Where there is hatred let me sow love,
Where there is injury, pardon . . .
For it is in giving that we receive,
It is in pardoning that we are pardoned
And it is in dying that we are born to eternal life".
This famous prayer, traditionally attributed to Saint Francis, has traveled the world, winning hearts and inspiring minds with its simple and persuasive witness to the power of unconditional love. As Leonardo Boff shows in his moving reflections, this love not only brings each person the promise of eternal salvation, but also provides the basis for social peace, redeems the world, and constitutes the hidden meaning of the universe.
Boff starts with the intuition that "all is Mystery and the bearer of Mystery" an inexhaustible source of love, that wishes to be known. This Mystery is God known under a thousand names revealed in Christianity as a communion of Divine Persons. He goes on to relate this Mystery to the story of Jesus and the history of Christianity, which takes part in the common mission of other religious and spiritual paths "to keep alive the sacred flame of the divine presence in each person, in history, and in the entire cosmic process."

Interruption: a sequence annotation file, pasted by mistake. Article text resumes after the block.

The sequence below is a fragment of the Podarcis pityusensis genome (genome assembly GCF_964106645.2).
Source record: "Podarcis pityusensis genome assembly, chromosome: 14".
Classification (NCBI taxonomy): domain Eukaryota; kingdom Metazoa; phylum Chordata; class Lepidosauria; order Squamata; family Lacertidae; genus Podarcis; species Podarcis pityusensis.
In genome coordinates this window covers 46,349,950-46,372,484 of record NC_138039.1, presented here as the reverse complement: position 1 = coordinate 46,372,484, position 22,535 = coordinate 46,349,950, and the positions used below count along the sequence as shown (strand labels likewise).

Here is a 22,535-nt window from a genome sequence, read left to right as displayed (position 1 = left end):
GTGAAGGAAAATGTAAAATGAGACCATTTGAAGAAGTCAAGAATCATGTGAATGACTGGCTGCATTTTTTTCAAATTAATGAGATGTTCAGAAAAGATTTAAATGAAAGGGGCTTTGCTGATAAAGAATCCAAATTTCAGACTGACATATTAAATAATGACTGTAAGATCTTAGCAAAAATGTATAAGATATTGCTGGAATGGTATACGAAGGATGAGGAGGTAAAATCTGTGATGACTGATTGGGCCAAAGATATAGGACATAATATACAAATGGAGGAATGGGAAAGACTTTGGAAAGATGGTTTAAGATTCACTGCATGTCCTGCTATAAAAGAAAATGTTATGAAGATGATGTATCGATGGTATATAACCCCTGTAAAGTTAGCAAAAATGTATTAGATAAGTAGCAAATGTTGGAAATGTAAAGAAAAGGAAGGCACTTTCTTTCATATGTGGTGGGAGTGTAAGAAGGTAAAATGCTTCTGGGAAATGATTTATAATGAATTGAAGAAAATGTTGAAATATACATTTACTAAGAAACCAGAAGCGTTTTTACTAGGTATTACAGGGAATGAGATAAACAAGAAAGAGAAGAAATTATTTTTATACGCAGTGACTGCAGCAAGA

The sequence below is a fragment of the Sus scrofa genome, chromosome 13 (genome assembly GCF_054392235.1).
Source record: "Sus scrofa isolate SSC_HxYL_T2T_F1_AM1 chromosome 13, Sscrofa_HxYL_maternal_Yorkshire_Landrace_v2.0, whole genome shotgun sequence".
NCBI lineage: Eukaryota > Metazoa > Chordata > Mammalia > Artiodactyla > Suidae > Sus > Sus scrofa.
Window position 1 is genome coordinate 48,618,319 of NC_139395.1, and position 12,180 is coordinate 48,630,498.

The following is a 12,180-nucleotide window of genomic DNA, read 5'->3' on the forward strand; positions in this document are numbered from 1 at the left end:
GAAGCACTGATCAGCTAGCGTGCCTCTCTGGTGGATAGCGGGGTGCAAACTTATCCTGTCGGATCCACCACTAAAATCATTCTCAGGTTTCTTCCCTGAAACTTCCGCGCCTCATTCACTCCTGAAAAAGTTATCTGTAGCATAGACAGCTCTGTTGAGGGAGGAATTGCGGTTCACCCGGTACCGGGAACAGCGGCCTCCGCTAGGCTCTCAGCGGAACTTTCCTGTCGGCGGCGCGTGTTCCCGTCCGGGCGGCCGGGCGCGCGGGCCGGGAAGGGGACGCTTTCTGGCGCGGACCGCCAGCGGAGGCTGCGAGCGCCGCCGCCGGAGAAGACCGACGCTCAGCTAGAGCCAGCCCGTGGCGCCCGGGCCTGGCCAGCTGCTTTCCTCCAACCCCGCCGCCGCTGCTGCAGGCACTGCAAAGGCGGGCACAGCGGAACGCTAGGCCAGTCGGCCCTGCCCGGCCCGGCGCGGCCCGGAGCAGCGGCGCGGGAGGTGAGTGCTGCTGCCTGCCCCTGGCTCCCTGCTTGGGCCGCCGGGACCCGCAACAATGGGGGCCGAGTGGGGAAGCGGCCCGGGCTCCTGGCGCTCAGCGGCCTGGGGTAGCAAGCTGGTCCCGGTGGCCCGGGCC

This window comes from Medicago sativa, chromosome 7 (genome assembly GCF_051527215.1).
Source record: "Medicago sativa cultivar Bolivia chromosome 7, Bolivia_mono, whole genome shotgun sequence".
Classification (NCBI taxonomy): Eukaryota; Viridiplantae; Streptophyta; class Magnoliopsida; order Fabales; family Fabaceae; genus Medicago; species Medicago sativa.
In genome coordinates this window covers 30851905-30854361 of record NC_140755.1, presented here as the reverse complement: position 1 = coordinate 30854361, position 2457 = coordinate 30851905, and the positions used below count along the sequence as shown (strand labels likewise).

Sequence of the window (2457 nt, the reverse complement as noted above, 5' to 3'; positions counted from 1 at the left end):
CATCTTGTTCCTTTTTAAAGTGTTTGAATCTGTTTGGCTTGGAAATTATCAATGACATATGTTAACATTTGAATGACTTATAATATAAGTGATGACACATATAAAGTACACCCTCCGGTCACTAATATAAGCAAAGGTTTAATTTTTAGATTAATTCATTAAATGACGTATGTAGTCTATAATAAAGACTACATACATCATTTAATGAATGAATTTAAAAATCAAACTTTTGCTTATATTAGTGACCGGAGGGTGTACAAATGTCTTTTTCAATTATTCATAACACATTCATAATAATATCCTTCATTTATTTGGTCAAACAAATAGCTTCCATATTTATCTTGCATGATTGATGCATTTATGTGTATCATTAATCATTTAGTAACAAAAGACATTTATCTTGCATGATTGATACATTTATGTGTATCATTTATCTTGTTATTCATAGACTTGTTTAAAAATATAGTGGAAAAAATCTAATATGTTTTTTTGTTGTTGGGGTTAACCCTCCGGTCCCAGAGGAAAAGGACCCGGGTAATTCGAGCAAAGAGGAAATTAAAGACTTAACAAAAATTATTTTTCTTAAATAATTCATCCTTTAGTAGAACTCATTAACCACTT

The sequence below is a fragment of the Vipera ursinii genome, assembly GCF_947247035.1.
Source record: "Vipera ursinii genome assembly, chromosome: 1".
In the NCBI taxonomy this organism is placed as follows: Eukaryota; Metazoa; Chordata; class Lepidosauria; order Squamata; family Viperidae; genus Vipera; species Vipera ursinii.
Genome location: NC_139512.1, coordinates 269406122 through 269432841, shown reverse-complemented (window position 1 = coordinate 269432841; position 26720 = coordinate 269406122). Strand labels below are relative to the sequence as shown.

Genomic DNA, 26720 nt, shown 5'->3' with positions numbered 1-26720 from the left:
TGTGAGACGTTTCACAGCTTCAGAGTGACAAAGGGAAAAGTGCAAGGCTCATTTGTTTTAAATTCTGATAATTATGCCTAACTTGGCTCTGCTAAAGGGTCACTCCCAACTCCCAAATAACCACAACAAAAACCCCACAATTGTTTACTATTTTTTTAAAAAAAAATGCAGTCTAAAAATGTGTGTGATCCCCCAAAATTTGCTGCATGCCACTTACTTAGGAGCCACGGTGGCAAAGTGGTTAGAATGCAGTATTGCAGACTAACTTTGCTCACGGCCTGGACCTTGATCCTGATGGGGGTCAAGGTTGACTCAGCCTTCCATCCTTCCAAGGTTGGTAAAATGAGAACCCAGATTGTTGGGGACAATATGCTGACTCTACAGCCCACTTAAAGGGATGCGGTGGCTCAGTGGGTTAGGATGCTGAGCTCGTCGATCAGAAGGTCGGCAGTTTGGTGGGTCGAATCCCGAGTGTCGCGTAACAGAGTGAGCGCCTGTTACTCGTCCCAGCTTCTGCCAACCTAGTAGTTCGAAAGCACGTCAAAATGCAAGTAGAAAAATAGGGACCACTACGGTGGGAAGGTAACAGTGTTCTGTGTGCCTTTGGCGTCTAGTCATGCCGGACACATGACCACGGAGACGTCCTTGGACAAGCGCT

Its central thesis argues that since the fourth century the church has fallen victim to a kind of power that has nothing to do with the gospel and everything to do with the dynamics of power with all of its inevitable abuses. This historical reality, enshrined in the monarchical model of the church, was undermined at the Second Vatican Council and replaced by that of the church as people of God. This 'laical' model is closely allied in Boff's exposition with the notion of the church as sacrament of the Holy Spirit: the church as "sign and instrument of the now living and risen Christ, that is the Holy Spirit." A pneumatic ecclesiology such as this would lead the church back to its primitive dynamics of community, cooperation, and charism. It would create a church in which everyone shared equally and where flexible and appropriate ministries conformed to needs as they arose. Is such a church possible? Is it not simply the utopian dream of idealists and sectarians down through the ages? No, says Father Boff, given the incredible growth throughout Latin America of comunidades eclesiales de base, base communities, where the people express and achieve their desire for participation and where the hierarchy divests itself of its titles and ecclesiastical baggage, creating a common desire for community and equality. This model of the church has acquired an unexpected historical possibility: the new church is in the process of being born. This church, the church being born from the faith of the poor, has rediscovered for itself--and for the church universal--the living presence of the dangerous memory of Jesus Christ.